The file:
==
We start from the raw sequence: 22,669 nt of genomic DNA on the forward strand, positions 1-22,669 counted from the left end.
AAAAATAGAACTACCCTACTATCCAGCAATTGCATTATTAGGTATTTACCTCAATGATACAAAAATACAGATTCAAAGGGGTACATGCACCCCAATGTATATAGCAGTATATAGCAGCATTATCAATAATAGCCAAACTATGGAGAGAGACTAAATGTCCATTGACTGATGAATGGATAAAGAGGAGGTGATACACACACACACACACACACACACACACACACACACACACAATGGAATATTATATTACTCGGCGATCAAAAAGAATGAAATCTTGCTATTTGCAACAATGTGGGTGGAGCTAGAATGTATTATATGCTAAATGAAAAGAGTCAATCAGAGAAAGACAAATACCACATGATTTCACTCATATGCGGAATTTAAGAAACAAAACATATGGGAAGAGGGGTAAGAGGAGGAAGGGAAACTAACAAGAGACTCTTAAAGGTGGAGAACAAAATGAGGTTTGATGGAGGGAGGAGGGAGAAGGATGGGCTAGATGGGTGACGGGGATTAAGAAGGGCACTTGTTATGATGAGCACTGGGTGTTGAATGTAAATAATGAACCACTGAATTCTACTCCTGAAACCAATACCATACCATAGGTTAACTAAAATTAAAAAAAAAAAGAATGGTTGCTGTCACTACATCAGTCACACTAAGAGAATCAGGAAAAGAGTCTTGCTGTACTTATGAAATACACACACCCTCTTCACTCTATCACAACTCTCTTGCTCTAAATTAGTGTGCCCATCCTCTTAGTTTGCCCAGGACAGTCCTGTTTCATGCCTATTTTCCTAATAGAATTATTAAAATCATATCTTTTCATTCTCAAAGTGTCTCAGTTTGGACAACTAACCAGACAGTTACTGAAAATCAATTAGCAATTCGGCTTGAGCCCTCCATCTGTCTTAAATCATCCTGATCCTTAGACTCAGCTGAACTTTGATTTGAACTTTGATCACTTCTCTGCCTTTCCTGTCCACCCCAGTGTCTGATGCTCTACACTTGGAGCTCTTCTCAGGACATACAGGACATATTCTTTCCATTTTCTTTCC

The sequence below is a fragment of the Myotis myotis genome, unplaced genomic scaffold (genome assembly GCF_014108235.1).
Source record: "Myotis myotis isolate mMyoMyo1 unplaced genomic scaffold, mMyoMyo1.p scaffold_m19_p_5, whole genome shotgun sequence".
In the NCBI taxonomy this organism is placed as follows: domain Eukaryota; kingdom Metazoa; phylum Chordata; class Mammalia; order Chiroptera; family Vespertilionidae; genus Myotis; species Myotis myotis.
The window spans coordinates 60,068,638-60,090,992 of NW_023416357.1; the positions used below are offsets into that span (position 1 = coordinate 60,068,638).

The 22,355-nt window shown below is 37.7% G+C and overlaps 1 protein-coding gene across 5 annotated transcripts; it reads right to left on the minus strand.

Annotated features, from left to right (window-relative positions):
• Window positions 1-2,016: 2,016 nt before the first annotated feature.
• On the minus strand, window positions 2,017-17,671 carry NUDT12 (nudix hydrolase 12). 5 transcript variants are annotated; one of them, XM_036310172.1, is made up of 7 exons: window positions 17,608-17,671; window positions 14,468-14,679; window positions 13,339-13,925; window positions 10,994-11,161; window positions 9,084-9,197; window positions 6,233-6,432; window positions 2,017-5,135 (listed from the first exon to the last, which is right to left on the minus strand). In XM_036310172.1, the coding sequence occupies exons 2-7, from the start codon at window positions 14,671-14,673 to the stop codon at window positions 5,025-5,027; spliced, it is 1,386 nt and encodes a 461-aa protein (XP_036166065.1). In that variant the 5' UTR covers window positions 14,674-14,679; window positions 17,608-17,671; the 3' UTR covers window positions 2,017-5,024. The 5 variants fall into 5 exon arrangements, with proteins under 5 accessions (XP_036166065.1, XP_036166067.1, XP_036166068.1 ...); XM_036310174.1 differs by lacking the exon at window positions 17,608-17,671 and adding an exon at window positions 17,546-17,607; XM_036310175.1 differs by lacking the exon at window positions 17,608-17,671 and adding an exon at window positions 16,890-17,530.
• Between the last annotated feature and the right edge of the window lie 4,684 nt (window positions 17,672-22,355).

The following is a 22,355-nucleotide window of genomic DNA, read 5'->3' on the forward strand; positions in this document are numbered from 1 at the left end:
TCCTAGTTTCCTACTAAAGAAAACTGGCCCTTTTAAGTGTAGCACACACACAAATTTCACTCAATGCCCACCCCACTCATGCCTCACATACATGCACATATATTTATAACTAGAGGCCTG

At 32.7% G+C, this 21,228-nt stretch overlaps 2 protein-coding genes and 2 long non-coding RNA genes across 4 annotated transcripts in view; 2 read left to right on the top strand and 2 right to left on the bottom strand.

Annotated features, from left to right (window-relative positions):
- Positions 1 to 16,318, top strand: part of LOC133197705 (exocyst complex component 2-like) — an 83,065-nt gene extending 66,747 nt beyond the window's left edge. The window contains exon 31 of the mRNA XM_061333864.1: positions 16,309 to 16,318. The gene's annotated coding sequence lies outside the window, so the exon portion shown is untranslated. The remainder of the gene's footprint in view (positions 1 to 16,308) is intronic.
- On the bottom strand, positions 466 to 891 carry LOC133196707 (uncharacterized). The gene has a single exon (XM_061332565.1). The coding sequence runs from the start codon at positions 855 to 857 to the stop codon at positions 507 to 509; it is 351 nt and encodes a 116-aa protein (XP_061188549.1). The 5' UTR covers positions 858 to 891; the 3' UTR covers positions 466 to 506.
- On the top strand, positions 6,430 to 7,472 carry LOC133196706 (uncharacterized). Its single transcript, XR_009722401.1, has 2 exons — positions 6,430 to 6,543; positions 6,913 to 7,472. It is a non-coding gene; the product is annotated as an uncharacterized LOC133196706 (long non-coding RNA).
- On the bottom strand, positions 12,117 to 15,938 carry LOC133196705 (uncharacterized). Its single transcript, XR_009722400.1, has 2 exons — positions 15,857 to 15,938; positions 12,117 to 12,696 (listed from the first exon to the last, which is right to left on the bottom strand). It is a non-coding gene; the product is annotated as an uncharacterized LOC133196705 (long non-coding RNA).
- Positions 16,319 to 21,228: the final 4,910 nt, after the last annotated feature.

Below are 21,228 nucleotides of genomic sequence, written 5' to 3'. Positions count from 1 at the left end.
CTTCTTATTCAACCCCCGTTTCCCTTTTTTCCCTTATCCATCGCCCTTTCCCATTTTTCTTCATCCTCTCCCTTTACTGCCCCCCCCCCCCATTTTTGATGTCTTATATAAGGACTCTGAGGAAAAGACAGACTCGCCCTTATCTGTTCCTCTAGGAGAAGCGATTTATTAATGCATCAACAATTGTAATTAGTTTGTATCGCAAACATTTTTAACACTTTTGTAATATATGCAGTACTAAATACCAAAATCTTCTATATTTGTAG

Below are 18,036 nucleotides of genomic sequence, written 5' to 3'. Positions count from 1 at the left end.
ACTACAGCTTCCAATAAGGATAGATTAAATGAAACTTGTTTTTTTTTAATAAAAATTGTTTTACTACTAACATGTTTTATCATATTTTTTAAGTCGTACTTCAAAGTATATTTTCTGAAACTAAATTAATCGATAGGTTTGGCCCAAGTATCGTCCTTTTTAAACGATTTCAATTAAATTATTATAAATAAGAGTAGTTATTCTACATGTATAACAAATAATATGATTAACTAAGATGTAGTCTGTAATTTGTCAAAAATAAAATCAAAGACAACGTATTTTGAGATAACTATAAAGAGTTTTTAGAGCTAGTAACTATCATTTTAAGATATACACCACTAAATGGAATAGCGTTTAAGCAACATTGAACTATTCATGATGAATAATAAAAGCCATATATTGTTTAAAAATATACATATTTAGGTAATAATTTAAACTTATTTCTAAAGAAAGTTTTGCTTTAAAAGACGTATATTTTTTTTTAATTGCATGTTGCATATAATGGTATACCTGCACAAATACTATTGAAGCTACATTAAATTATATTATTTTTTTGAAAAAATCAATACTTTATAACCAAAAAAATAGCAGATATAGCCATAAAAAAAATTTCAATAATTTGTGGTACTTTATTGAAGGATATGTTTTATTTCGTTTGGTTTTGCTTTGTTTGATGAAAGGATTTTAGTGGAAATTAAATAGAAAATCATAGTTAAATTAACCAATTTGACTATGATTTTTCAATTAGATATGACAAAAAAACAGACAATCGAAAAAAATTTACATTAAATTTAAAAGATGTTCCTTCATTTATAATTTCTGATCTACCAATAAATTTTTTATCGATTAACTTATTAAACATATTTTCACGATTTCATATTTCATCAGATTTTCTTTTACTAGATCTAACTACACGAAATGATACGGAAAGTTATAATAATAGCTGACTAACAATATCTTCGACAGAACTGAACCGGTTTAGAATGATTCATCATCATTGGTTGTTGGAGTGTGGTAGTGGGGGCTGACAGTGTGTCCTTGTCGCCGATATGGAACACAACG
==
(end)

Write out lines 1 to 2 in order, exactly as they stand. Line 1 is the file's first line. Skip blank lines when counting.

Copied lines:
We start from the raw sequence: 22,669 nt of genomic DNA on the forward strand, positions 1-22,669 counted from the left end.
AAAAATAGAACTACCCTACTATCCAGCAATTGCATTATTAGGTATTTACCTCAATGATACAAAAATACAGATTCAAAGGGGTACATGCACCCCAATGTATATAGCAGTATATAGCAGCATTATCAATAATAGCCAAACTATGGAGAGAGACTAAATGTCCATTGACTGATGAATGGATAAAGAGGAGGTGATACACACACACACACACACACACACACACACACACACACACAATGGAATATTATATTACTCGGCGATCAAAAAGAATGAAATCTTGCTATTTGCAACAATGTGGGTGGAGCTAGAATGTATTATATGCTAAATGAAAAGAGTCAATCAGAGAAAGACAAATACCACATGATTTCACTCATATGCGGAATTTAAGAAACAAAACATATGGGAAGAGGGGTAAGAGGAGGAAGGGAAACTAACAAGAGACTCTTAAAGGTGGAGAACAAAATGAGGTTTGATGGAGGGAGGAGGGAGAAGGATGGGCTAGATGGGTGACGGGGATTAAGAAGGGCACTTGTTATGATGAGCACTGGGTGTTGAATGTAAATAATGAACCACTGAATTCTACTCCTGAAACCAATACCATACCATAGGTTAACTAAAATTAAAAAAAAAAAGAATGGTTGCTGTCACTACATCAGTCACACTAAGAGAATCAGGAAAAGAGTCTTGCTGTACTTATGAAATACACACACCCTCTTCACTCTATCACAACTCTCTTGCTCTAAATTAGTGTGCCCATCCTCTTAGTTTGCCCAGGACAGTCCTGTTTCATGCCTATTTTCCTAATAGAATTATTAAAATCATATCTTTTCATTCTCAAAGTGTCTCAGTTTGGACAACTAACCAGACAGTTACTGAAAATCAATTAGCAATTCGGCTTGAGCCCTCCATCTGTCTTAAATCATCCTGATCCTTAGACTCAGCTGAACTTTGATTTGAACTTTGATCACTTCTCTGCCTTTCCTGTCCACCCCAGTGTCTGATGCTCTACACTTGGAGCTCTTCTCAGGACATACAGGACATATTCTTTCCATTTTCTTTCC